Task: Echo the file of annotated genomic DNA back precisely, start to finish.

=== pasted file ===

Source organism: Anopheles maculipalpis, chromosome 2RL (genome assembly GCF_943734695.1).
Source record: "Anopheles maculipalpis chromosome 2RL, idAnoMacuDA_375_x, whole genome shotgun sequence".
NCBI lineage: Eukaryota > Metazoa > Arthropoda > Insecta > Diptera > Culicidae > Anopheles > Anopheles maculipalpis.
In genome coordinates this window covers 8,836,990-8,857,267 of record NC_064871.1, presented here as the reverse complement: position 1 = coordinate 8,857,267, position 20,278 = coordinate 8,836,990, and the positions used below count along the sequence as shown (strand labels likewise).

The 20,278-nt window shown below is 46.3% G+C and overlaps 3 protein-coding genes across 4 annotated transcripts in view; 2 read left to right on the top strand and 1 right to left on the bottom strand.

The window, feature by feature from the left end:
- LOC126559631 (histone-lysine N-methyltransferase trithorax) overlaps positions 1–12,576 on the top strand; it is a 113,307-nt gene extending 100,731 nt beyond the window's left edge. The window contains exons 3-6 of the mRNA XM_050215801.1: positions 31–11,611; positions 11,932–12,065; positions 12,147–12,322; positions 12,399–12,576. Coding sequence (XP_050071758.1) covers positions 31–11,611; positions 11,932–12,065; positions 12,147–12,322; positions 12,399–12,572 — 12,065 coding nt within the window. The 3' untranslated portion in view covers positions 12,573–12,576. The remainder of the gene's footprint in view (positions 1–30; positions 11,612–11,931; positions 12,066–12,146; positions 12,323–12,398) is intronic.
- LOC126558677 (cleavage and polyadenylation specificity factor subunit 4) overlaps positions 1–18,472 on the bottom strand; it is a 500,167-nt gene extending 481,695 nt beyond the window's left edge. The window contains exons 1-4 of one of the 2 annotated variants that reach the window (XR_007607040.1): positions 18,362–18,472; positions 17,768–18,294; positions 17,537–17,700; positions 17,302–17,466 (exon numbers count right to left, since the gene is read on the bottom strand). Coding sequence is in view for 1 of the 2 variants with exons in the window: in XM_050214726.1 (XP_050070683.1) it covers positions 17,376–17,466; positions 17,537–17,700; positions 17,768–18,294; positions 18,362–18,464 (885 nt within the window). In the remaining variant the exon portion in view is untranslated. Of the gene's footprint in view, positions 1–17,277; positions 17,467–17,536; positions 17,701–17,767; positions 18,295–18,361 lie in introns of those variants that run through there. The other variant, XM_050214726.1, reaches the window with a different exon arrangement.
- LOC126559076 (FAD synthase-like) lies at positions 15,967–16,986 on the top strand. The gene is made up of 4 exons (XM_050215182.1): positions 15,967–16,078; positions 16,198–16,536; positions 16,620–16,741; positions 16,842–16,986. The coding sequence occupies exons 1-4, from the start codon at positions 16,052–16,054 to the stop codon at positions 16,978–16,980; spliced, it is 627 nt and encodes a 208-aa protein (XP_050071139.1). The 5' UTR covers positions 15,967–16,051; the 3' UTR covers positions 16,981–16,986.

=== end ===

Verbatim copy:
Source organism: Anopheles maculipalpis, chromosome 2RL (genome assembly GCF_943734695.1).
Source record: "Anopheles maculipalpis chromosome 2RL, idAnoMacuDA_375_x, whole genome shotgun sequence".
NCBI lineage: Eukaryota > Metazoa > Arthropoda > Insecta > Diptera > Culicidae > Anopheles > Anopheles maculipalpis.
In genome coordinates this window covers 8,836,990-8,857,267 of record NC_064871.1, presented here as the reverse complement: position 1 = coordinate 8,857,267, position 20,278 = coordinate 8,836,990, and the positions used below count along the sequence as shown (strand labels likewise).

The 20,278-nt window shown below is 46.3% G+C and overlaps 3 protein-coding genes across 4 annotated transcripts in view; 2 read left to right on the top strand and 1 right to left on the bottom strand.

The window, feature by feature from the left end:
- LOC126559631 (histone-lysine N-methyltransferase trithorax) overlaps positions 1–12,576 on the top strand; it is a 113,307-nt gene extending 100,731 nt beyond the window's left edge. The window contains exons 3-6 of the mRNA XM_050215801.1: positions 31–11,611; positions 11,932–12,065; positions 12,147–12,322; positions 12,399–12,576. Coding sequence (XP_050071758.1) covers positions 31–11,611; positions 11,932–12,065; positions 12,147–12,322; positions 12,399–12,572 — 12,065 coding nt within the window. The 3' untranslated portion in view covers positions 12,573–12,576. The remainder of the gene's footprint in view (positions 1–30; positions 11,612–11,931; positions 12,066–12,146; positions 12,323–12,398) is intronic.
- LOC126558677 (cleavage and polyadenylation specificity factor subunit 4) overlaps positions 1–18,472 on the bottom strand; it is a 500,167-nt gene extending 481,695 nt beyond the window's left edge. The window contains exons 1-4 of one of the 2 annotated variants that reach the window (XR_007607040.1): positions 18,362–18,472; positions 17,768–18,294; positions 17,537–17,700; positions 17,302–17,466 (exon numbers count right to left, since the gene is read on the bottom strand). Coding sequence is in view for 1 of the 2 variants with exons in the window: in XM_050214726.1 (XP_050070683.1) it covers positions 17,376–17,466; positions 17,537–17,700; positions 17,768–18,294; positions 18,362–18,464 (885 nt within the window). In the remaining variant the exon portion in view is untranslated. Of the gene's footprint in view, positions 1–17,277; positions 17,467–17,536; positions 17,701–17,767; positions 18,295–18,361 lie in introns of those variants that run through there. The other variant, XM_050214726.1, reaches the window with a different exon arrangement.
- LOC126559076 (FAD synthase-like) lies at positions 15,967–16,986 on the top strand. The gene is made up of 4 exons (XM_050215182.1): positions 15,967–16,078; positions 16,198–16,536; positions 16,620–16,741; positions 16,842–16,986. The coding sequence occupies exons 1-4, from the start codon at positions 16,052–16,054 to the stop codon at positions 16,978–16,980; spliced, it is 627 nt and encodes a 208-aa protein (XP_050071139.1). The 5' UTR covers positions 15,967–16,051; the 3' UTR covers positions 16,981–16,986.